Fact is, once I move out of this downtown environment and into the neighborhoods, I'll feel alot more comfortable in my surroundings. 

 

Sounds like I live around the same area as you, and while it's the most convenient part of the city (especially if you're living car free), the atmosphere is certainly lacking. I miss my old hood of Wicker Park for sure when it comes to atmosphere and socializing. Although I think my favorite part of the city in terms of atmosphere is probably the North Center/Lincoln Square area since it's not too hipster or yuppie, but still has enough trendiness to keep it interesting.

 

I first knew of that film sometime around '98 but didn't see it until 2001.  Actually it was a showing in an old theater in Brookline, MA where the filmmakers themselves spoke.  The place was full of hipsters, who were completely confused by the film and there was absolutely no laughter.  There was more than one instance where I was the only person laughing in a room with 200 people in it.

 

That enthusiasm I remember from the 80's disappeared sometime around 1990 and hasn't returned.  I think when the drinking age was hiked to 21 that had a lot to do with it (the need for socializing amongst 18-21 year-olds moved to then-new coffee shops or 24-hour Denny's), but then the appearance of rap music and the punk revival and grunge thing had something to do with it too. 

 

Hipsterdom, specifically, I think really grew out of people who were film buffs in the 90s.  People that are serious movie people usually don't do much in real life but even then were obsessed with media representations of prior eras.  Again I think it's the legacy of Woodstock (and the perceived inferiority of Woodstock '94 and Lallapalooza), Vietnam, and the Civil Rights Movement that led people who were teenagers or college students in the 90's to feel that they didn't "measure up", and somehow that morphed into mindless hipsterdom by the early 2000's. 

 

I'm trying to figure out exactly when the first hipsters came to be? Around 2001 would have been some early hipsters for sure. I probably didn't become fully aware of their presence and what they actually were until around 2003. Although I used to hang out at Thursday's Lounge in Akron a lot in the late 90's, and I'm sure many of the people who hung out at that place at the time could have qualified as hipsters. I just didn't know about the term at the time.

 

Oh, and Heavy Metal Parking lot rules!

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Indie kids from the 90s became hipsters as the millennium turned. I don't think there was a point you can say was the transition, it just became more popular to be an indie kid and the term came about.

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“A countrywide anti-hipster movement?”  Where do I sign up?!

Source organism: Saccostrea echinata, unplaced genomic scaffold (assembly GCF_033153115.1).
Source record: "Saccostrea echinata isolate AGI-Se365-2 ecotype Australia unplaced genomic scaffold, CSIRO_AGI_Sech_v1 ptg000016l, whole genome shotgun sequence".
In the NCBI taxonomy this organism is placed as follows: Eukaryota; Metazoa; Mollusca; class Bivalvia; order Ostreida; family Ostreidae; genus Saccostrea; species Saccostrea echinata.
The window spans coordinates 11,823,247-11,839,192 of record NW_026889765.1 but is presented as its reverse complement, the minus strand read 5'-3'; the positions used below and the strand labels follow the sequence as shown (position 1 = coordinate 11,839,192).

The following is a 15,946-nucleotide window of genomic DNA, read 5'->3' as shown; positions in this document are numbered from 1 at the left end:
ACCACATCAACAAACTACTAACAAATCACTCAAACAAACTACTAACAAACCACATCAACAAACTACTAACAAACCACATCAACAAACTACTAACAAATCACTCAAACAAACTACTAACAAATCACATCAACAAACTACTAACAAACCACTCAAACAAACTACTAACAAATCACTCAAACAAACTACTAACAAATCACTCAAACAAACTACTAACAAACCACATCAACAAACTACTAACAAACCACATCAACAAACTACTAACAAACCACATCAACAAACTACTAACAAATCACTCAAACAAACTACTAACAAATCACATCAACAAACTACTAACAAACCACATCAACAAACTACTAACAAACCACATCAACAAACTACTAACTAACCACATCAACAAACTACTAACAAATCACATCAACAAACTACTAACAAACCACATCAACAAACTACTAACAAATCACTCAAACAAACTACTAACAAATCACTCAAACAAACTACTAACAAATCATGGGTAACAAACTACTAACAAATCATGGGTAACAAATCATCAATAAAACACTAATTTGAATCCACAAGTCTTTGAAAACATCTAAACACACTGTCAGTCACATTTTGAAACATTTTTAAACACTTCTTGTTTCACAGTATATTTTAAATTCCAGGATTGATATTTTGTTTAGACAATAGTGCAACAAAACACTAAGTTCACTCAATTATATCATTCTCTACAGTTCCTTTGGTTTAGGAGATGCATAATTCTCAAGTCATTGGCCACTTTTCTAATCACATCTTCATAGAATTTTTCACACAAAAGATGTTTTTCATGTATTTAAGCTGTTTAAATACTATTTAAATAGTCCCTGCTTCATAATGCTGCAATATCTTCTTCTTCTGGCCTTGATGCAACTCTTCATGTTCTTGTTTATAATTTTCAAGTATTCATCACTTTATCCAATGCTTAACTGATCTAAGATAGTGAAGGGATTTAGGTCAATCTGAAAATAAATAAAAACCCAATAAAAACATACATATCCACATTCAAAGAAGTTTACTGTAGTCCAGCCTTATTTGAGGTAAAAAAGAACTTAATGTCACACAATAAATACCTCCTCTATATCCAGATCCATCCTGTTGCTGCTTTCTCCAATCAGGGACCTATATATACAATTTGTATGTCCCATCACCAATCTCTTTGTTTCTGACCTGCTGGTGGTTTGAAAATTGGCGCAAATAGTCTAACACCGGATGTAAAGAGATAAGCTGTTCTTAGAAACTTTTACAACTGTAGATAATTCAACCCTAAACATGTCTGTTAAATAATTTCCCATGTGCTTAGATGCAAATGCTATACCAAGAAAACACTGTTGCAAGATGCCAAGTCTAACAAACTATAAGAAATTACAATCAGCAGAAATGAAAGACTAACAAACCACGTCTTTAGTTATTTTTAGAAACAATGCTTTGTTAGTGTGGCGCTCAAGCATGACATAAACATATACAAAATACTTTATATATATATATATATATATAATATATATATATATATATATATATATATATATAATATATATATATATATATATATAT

Montauk’s Hipster Fatigue

 

http://www.nytimes.com/2012/08/05/fashion/montauk-feels-the-effects-of-too-many-hipsters.html?pagewanted=all

SO, these signs have been popping up around the East End: a picture of a hat with a red slash through it.

Not just any hat, mind you, but a fedora.

 

What did a hat ever do to anyone? Why the chapeau chauvinism? Well, it’s complicated. And it’s really about those who wear the hat, and what it has come to represent in certain quarters, especially in the once happily sleepy, now unhappily besieged, hamlet of Montauk.

 

At its most superficial level, the fedora featured in the signs represents your basic hipster. And to some extent, it’s just part of what is shaping up as a countrywide anti-hipster movement. Something about artisanal tattoos; a bespoke, frontiersman beard; and, yes, a fedora perched atop the head just so is sending some people around the bend.

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“A countrywide anti-hipster movement?”  Where do I sign up?!

 

Montauk’s Hipster Fatigue

 

http://www.nytimes.com/2012/08/05/fashion/montauk-feels-the-effects-of-too-many-hipsters.html?pagewanted=all

SO, these signs have been popping up around the East End: a picture of a hat with a red slash through it.

Not just any hat, mind you, but a fedora.

 

What did a hat ever do to anyone? Why the chapeau chauvinism? Well, it’s complicated. And it’s really about those who wear the hat, and what it has come to represent in certain quarters, especially in the once happily sleepy, now unhappily besieged, hamlet of Montauk.

 

At its most superficial level, the fedora featured in the signs represents your basic hipster. And to some extent, it’s just part of what is shaping up as a countrywide anti-hipster movement. Something about artisanal tattoos; a bespoke, frontiersman beard; and, yes, a fedora perched atop the head just so is sending some people around the bend.

 

Wow, I got a "Hipsters...even worse than MINORITIES" kinda vibe from that article.

 

Interesting about the mention of trash. I've noticed that most people who leave trash are visitors who just aren't familiar with beach culture. ie, they often don't view leaving their garbage on the sand as wrong. It transcends social class or stereotypes.  They  just assume it's someone else's job to clean up, just as one behaves in a stadium or restaurant.